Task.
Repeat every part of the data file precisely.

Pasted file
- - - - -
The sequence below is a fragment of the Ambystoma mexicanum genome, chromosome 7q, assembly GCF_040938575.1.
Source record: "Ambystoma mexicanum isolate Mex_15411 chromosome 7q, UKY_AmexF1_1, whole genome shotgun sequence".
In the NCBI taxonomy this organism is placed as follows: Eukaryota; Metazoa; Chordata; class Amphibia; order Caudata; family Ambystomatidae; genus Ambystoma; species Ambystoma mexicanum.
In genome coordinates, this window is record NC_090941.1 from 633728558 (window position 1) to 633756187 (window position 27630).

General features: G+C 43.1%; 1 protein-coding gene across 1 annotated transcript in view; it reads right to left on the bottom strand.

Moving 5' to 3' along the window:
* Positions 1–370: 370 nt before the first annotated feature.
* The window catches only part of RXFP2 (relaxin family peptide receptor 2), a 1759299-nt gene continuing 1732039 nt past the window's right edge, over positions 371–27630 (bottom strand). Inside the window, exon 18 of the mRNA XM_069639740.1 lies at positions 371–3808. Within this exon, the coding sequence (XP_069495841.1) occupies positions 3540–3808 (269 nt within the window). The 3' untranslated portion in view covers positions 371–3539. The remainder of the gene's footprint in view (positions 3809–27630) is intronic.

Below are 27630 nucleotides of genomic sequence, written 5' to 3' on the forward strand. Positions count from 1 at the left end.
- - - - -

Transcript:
The sequence below is a fragment of the Ambystoma mexicanum genome, chromosome 7q, assembly GCF_040938575.1.
Source record: "Ambystoma mexicanum isolate Mex_15411 chromosome 7q, UKY_AmexF1_1, whole genome shotgun sequence".
In the NCBI taxonomy this organism is placed as follows: Eukaryota; Metazoa; Chordata; class Amphibia; order Caudata; family Ambystomatidae; genus Ambystoma; species Ambystoma mexicanum.
In genome coordinates, this window is record NC_090941.1 from 633728558 (window position 1) to 633756187 (window position 27630).

General features: G+C 43.1%; 1 protein-coding gene across 1 annotated transcript in view; it reads right to left on the bottom strand.

Moving 5' to 3' along the window:
* Positions 1–370: 370 nt before the first annotated feature.
* The window catches only part of RXFP2 (relaxin family peptide receptor 2), a 1759299-nt gene continuing 1732039 nt past the window's right edge, over positions 371–27630 (bottom strand). Inside the window, exon 18 of the mRNA XM_069639740.1 lies at positions 371–3808. Within this exon, the coding sequence (XP_069495841.1) occupies positions 3540–3808 (269 nt within the window). The 3' untranslated portion in view covers positions 371–3539. The remainder of the gene's footprint in view (positions 3809–27630) is intronic.

Below are 27630 nucleotides of genomic sequence, written 5' to 3' on the forward strand. Positions count from 1 at the left end.